While Starbucks is a Seattle treasure, the coffee powerhouse has been beloved in Japan since it first set up shop 25 years ago. While at first they kept it simple, the chain soon took advantage of the Japanese obsession with seasonality and exclusivity.
Nowadays, it’s not unusual for Starbucks to release new latte and Frappuccino flavors twice a month (and quickly sell out everyday before lunch in highly populated areas). Not to mention, some flavors will only be available in certain regions, so some super fans will travel across the country in order to keep up with the latest releases.
With so many Japan-limited flavors, it was hard to narrow it down, but here are a few our favorites:
American Cherry Pie
Cherry pie isn’t a common sight in Japan, mostly because cherries are so expensive!
Don’t let the word “American” fool you! This cherry-licious creation is only available in Japan. The drink is made with a rich vanilla-flavored cream with added cherry compote, is topped with whipped cream, and covered in a crispy pie crust dome. Almost too cute to eat, this drink is inspired by the nostalgic treat of a freshly baked pie.
Even though you may assume Japan is the land of cherries, given their obsession with cherry blossoms, actually, they’re not so common. You see, over many generations, cherry blossom trees were crossbred to produce beautiful blossoms. The cherries they do produce are pretty small and too sour for people to eat.
This means fruit-bearing cherry trees are actually pretty rare, and buying a bunch of cherries at the supermarket will cost you an arm and a leg, and that’s only if they’re in season. All the more reason to drink up (munch into?) this pie-inspired Frappuccino.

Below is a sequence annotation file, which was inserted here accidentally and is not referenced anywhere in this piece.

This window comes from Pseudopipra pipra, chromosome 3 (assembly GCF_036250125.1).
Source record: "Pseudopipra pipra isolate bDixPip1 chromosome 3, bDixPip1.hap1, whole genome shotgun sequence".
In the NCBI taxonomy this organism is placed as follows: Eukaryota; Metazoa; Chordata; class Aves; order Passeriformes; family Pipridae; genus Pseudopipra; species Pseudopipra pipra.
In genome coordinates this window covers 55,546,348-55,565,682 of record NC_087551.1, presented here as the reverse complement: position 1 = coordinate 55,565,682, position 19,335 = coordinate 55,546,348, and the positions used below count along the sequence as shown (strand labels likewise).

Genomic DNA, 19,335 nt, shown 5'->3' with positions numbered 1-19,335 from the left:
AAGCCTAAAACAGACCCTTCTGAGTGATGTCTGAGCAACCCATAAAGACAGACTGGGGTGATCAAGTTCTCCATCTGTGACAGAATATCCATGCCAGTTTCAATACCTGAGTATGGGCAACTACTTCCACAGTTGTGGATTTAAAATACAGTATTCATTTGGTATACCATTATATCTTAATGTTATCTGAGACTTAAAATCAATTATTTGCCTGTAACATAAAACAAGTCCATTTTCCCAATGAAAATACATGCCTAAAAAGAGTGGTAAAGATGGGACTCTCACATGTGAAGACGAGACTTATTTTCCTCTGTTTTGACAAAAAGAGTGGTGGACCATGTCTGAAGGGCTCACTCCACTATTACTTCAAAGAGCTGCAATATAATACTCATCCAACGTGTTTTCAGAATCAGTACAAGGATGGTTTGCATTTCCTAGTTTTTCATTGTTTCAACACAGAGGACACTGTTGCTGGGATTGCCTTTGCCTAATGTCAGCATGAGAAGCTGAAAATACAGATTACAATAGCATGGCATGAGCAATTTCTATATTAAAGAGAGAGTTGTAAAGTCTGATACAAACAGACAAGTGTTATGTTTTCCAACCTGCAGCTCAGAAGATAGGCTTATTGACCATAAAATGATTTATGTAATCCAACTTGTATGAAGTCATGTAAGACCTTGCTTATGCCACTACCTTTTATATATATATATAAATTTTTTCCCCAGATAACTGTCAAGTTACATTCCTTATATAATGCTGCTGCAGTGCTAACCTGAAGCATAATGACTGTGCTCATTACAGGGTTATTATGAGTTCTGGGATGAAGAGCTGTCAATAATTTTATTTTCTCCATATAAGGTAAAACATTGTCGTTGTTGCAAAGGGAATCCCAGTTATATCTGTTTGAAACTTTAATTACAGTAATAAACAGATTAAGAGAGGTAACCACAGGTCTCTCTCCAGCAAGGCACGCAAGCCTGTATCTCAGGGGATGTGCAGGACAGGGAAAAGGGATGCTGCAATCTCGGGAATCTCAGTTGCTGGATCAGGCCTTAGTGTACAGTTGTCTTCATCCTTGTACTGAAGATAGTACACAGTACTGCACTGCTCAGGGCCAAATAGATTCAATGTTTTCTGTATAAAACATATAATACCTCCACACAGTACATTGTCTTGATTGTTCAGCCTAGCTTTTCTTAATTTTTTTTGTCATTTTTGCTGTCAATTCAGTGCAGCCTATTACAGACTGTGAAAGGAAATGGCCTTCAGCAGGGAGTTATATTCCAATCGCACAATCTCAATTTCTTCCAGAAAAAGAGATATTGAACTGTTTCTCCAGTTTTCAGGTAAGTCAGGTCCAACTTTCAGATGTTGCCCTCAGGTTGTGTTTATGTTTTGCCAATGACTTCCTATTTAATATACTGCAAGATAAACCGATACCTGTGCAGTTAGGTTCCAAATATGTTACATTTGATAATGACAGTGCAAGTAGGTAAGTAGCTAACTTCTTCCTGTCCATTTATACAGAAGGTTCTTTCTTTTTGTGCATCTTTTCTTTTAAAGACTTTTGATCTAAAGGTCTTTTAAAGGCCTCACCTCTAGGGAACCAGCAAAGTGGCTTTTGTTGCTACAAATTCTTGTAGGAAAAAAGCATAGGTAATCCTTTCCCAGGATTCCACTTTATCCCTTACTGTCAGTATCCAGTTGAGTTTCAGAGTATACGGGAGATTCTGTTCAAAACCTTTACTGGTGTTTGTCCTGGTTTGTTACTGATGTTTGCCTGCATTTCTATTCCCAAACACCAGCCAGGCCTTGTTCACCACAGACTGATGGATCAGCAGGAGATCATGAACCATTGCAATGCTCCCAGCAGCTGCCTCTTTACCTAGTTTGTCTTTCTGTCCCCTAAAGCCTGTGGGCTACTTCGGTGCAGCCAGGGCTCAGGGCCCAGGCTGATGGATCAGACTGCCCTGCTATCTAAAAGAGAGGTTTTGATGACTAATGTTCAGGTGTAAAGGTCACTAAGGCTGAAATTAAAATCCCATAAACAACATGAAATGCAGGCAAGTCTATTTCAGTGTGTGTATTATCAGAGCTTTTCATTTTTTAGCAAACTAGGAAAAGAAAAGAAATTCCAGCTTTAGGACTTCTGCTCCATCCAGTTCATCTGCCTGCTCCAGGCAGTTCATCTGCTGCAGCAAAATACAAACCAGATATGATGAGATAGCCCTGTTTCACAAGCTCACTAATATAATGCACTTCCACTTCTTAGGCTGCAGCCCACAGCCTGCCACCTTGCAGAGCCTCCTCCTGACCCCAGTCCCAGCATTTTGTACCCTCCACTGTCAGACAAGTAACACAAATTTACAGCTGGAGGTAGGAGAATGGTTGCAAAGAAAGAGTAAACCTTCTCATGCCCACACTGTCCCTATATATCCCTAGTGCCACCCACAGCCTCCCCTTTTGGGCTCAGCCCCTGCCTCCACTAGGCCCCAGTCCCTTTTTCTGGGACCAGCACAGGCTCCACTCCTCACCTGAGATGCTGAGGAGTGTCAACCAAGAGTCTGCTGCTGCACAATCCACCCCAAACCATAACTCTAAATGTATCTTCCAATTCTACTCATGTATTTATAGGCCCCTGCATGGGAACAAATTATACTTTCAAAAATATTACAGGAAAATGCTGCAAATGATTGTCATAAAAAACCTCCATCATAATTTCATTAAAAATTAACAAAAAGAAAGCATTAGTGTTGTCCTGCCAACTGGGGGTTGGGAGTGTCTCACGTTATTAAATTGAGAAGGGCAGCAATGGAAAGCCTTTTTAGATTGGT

Sakura Blossom Cream
Every season, Starbucks Japan releases a new collection of cherry blossom themed merch
As we said, Japan goes crazy for sakura every year, and most companies join right into the frenzy. Starbucks has developed a reputation for really going all out during the season with sakura-themed drinkware collections, and of course, their sakura latte and Frappuccino, which are different every single year. While it was hard to pick a favorite, we had to go with the Sakura Blossom Cream Frappuccino.
What makes this drink so special? Besides being cherry blossom flavored, this is the first time Starbucks ever released a drink featuring rice crackers (senbei in Japanese). The creamy drink base is infused with cherry blossom flavor, with pink roasted rice cracker beads interspersed in the Frappuccino or topped onto the latte. Complimenting the slightly tart flavor is maple-flavored whipped cream, pink white chocolate “petal” shavings, and even more rice cracker beads for good measure. The contrast between the frothy drink and the crunchy senbei making surprise appearances is just perfection. Plus the fact that this dream is so darn pretty, we have to give it an A+.
Just like Starbucks Japan's creations, there's no end to the interesting flavors available year-round in a TokyoTreat Japanese snack box!
Goma Goma Goma
Black sesame is a popular choice in Kansai (Western Japan)
Bit of a divisive flavor here, but we had to give a shoutout to Kansai (Kyoto and Osaka) with this black sesame Frappuccino. The nutty, roasted flavor is an absolute favorite in the region and shows up as an option for pretty much every traditional and modern dessert (including ice cream!).
The frappucino is a milk/cream base infused with sesame flavoring and with added sesame syrup to create a beautiful white and black design before it is topped with whipped cream and sprinkled with toasted sesame seeds.